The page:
The Pros & Cons of Opening A Home Daycare Center
Types of Daycares
The term "daycare center" gets thrown around a lot and can easily confuse those who want to open a home daycare center. It can be confusing when you are researching how to start a daycare business. Let's break down the types of daycares that there are so that potential owners can see what they are actually looking for.
Certified Home Daycare: This is a daycare that is run out of a person's home. The owner of the daycare usually lives in the home. There are no educational requirements to own one of these with the exception of the certification and CPR classes that are required.
Licensed Home Daycare: This type of daycare is also run out of the owner's home, but some of the standards and rules are a bit different than the ones for a certified daycare. Some of the rules are more lax while others are more detailed.
Daycare Center: This technically refers to a daycare that is run out of a commercial building and had completely different rules to be licensed by than home daycares.
Those are the basic terms to go by. Now let's move on to the actual opening home daycare center pros and cons.
If you're thinking about opening a daycare in your home, chances are that you already know some of the pros. This list however may provide you with some that you weren't aware of.
- Tax Breaks: Home daycares probably have better tax breaks than any other at home business. Not only can you deduct the cost of the percentage of the household that's used for the daycare, but you can deduct food, gifts, toys, clothes, office supplies, transportation and schooling as it pertains to the daycare. That means if you use 100% of your house for the daycare and it's open 24 hours, every home bill you have is tax deductible. It doesn't get any better than that!
- The Company of Children: If you enjoy being around children then this is a good line of work to get into. The only thing better than doing what you love is getting paid for it!
- Educational Benefits: If you plan to pursue an education in child care, project TEACH offers a way to actually make money by taking classes. Their scholarships are based in part by the recipient either working in or running a daycare.
- Monetary Benefits: Daycare isn't cheap and good daycares aren't readily available. If you have a quality daycare even with reasonable prices you are bound to be able to make a living. Not only that, but the state now funds some childcare situations and has a program to help pay for food for the childcare in the form of a monthly check.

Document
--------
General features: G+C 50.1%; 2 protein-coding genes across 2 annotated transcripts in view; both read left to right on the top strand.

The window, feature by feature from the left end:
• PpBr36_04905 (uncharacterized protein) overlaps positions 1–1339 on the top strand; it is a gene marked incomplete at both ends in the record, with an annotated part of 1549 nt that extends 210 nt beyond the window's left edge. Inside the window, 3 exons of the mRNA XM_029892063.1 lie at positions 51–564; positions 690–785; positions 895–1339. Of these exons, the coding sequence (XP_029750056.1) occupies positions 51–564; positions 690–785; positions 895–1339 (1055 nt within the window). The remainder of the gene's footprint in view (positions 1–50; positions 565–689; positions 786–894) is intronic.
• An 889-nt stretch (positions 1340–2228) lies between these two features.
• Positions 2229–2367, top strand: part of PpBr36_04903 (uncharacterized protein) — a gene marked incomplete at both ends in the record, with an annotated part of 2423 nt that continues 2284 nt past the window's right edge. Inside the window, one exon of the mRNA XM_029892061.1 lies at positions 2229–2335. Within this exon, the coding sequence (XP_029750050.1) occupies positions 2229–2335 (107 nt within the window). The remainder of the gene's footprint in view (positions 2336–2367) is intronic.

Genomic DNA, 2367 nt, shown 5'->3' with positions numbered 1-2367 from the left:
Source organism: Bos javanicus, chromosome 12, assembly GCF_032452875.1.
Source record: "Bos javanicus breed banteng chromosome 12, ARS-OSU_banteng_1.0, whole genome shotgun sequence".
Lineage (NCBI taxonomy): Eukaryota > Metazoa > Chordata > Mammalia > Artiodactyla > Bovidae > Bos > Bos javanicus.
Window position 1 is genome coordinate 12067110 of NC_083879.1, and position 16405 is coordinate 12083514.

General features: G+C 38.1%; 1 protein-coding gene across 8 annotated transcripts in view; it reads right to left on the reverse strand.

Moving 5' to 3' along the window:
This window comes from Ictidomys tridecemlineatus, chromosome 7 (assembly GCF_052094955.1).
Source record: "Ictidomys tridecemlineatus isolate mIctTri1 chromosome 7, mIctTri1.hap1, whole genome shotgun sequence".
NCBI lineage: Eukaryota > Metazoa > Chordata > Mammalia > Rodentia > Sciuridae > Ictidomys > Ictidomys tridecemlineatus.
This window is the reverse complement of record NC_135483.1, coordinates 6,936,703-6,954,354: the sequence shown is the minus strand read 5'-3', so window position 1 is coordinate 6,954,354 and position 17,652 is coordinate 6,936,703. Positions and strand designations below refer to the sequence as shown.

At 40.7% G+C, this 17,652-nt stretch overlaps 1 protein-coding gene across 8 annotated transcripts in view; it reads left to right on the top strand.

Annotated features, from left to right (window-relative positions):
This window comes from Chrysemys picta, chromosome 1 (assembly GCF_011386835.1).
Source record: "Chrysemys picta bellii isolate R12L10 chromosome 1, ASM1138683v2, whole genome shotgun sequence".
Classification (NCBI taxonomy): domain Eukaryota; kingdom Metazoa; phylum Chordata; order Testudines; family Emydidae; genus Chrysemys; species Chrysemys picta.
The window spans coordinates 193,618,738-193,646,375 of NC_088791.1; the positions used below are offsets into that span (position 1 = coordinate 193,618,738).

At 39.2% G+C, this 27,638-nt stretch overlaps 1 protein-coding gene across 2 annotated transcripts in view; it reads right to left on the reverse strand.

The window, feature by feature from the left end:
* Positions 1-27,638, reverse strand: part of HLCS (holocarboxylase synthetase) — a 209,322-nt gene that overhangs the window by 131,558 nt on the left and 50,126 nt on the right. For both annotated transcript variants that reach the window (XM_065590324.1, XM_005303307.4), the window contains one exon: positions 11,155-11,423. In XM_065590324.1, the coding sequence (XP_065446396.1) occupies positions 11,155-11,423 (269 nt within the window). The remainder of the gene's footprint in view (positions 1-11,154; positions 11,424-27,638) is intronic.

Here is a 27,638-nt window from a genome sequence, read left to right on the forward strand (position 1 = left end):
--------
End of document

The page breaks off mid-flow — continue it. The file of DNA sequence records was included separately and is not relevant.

As with anything you do, there are some points about home daycares that aren't so great. Some things may be quite obvious while others might take you by surprise.
- No Sick Days: If you have a normal job and you get sick, it may not be a big deal to call in. But, if you have a daycare are you going to ask all those mothers to call in sick because you can't take the children? Always have a back up plan for dealing with this situation.
- School Standards: Having a home daycare means that you agree to follow some of the same standards as schools do. For instance, teaching religion in your daycare prevents you from accepting any type of government funds for the daycare. You are also bound by law to maintain the privacy of your families and to report any suspected abuse.
- Communicable Disease and Illness: Inviting a multitude of families into your home opens it to all types of potential health issues such as colds, flu, measles, lice and chickenpox just to name a few.
- No Privacy: When you deal with families inside your own community, you have no privacy. Your life becomes and open book and you are held to higher standards than those that don't deal with other people's children.
- Constant Planning: Whenever you have your own business you have to stay on top of things as far as the accounting marketing and performance of your service or product goes. With a daycare you may need to constantly modify your program, that you will plan by yourself to fit the needs of the individual children.
- Collecting Payment: This is one of the hardest parts of running a daycare. The most obvious way to handle this is to set up a prepayment schedule. Parents can even make payments on this. for instance, if you charge $70 a week, ask the parent to pay $80 a week until one week is prepaid. Make payments due by 5:00 p.m. Friday or impose a late fee of they are not paid by them. It's important to have a contract and offer receipts in order to maintain a professional attitude.
There are more pros and cons to think about, but these are some basics to get you started. Consider all of these elements and more before attempting to devote your time to a situation that may not work for you or your customers.